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December 18, 1959

Draft Report, 'On the Trip of the Soviet Party-Governmental Delegation to the PRC,' by M. Suslov to CC CPSU Presidium for Presentation to a Forthcoming CC CPSU Plenum (excerpt)







[lengthy sections on bilateral questions, including criticism of China's domestic and ideological policies omitted]


...Now let me move to some issues of foreign policy where certain differences emerged between us and the Chinese comrades.


[here followed criticisms of Beijing's exacerbations of international tensions, Mao's thesis that imperialists were "paper tigers" and seemingly cavalier attitude toward nuclear war, and China's "inconsistent" handling of the Taiwan Straits crisis of 1958 and relations with Japan.]


During this spring relations between the People's Republic of China and India have seriously deteriorated. This deterioration is linked to the counterrevolutionary rebellion in Tibet in March 1959. Reactionary circles of India to some extent were probably involved in this rebellion. However, the rebellion in Tibet would not have taken place, had one implemented timely democratic reforms and appropriate measures to improve economy and culture with a view on historical specifics of Tibet, and had one been duly vigilant with regard to reactionary elements. Unfortunately, Chinese comrades also did not draw appropriate conclusions from the warnings of the CC CPSU about the activities of reactionaries aimed at the forceful separation [otriv] of Tibet from the People's Republic of China.


Chinese comrades were correct when they put down decisively the counterrevolutionary rebellion in Tibet. They claim with justification that the issue of Tibet is a domestic affair of the PRC. We give them full support on this. We stand against the attempts of Western powers to sever Tibet from China, to exploit the Tibetan issue for aggravation of international situation. At the last (16th) session of the UN General Assembly the representatives of the USSR and fraternal socialist countries resolutely supported the PRC, protesting against the discussion of the so-called "Tibetan question" and other attempts to blacken the People's China, including the one using the Sino-Indian border dispute.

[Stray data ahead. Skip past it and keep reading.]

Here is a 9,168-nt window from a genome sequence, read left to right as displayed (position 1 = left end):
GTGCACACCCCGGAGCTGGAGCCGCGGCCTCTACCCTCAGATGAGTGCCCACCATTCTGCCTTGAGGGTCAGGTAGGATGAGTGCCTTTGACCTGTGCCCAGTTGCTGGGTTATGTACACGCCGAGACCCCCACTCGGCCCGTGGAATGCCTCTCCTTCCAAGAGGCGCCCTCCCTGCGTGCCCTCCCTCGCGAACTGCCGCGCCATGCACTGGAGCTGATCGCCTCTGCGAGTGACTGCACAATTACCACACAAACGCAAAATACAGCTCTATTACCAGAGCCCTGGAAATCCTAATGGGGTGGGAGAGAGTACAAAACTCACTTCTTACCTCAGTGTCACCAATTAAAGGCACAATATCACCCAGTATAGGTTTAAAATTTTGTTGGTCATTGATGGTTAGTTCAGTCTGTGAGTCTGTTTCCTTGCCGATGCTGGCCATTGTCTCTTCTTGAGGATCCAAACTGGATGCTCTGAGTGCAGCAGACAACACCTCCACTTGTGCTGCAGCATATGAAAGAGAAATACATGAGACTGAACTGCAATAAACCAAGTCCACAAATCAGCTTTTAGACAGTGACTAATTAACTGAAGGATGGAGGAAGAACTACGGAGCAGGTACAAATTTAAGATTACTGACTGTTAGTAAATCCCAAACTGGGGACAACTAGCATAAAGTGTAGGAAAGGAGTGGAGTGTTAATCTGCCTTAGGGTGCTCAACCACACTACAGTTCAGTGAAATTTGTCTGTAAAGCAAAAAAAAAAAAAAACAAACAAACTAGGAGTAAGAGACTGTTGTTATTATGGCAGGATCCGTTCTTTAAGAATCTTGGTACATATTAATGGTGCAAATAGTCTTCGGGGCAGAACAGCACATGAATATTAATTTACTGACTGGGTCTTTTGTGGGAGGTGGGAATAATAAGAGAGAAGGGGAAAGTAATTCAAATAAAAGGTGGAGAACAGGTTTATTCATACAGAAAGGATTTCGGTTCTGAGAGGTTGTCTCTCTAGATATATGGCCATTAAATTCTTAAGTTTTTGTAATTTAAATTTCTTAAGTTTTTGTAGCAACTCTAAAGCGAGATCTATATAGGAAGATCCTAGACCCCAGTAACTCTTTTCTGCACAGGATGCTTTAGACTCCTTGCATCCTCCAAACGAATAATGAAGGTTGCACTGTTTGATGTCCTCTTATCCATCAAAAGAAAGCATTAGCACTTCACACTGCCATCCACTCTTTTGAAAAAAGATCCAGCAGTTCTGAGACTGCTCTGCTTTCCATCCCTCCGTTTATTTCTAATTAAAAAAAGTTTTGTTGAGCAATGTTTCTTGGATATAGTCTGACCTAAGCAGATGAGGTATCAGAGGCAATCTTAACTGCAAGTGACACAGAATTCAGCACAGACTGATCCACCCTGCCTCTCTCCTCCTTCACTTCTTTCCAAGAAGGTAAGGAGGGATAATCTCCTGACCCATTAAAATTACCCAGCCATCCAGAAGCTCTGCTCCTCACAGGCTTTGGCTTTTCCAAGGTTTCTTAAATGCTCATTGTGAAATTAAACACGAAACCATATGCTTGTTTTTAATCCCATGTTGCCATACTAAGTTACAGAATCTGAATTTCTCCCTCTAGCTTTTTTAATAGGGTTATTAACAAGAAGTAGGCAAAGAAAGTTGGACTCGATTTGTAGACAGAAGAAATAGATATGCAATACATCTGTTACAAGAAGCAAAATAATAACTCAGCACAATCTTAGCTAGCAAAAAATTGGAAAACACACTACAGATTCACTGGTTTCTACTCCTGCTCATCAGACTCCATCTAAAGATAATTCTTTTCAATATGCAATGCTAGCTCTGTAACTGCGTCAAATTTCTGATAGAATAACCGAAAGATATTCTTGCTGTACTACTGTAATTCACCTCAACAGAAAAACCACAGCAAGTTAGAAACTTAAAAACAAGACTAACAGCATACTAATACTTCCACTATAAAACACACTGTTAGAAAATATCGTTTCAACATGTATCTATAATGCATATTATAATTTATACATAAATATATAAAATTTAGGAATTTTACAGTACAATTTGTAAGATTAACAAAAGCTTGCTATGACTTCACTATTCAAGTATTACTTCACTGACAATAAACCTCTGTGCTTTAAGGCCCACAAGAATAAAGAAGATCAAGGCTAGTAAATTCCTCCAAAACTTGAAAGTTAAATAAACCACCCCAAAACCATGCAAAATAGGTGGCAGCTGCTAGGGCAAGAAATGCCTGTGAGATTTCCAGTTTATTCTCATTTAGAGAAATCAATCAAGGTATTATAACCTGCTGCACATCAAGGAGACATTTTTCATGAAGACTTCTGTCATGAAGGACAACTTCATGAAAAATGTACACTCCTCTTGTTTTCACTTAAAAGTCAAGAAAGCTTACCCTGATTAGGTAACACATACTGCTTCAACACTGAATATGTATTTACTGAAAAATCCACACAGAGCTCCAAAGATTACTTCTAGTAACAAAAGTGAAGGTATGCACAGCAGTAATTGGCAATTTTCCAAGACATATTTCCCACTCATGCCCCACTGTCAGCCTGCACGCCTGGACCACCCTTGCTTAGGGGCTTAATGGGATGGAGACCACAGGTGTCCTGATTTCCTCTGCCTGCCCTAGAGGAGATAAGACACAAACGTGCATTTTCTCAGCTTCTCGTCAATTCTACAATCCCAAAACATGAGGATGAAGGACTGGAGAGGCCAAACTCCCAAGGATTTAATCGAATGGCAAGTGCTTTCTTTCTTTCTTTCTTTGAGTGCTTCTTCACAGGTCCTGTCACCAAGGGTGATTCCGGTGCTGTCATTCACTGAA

The imperialist tactics aim at making the Tibetan issue a bone of contention first of all between China and India, to pit these two great Asian powers against each other, to aggravate the situation in the South-East Asia, to undermine the influence of the socialist camp, including China, in this region of the world, to weaken the positions of communists in the movement of national liberation. The American press openly admits that one word from India compromises the prestige of the PRC more than one thousand words spoken in the USA.


Regrettably, the Chinese comrades did not take into account this tactic of the imperialists. Responding to the noisy campaign in imperialist mass media about Tibet, they unleashed their own propagandist campaign and concentrated their fire mainly on India and personally on [Indian Prime Minister Jawaharlal] Nehru. They accused the Indian government and personally Nehru of an imperialist policy, aimed against China. This was the essence of a large editorial article in "Renmin Ribao" ["People's Daily"] on 6 May 1959, under the title "The revolution in Tibet and the philosophy of Nehru."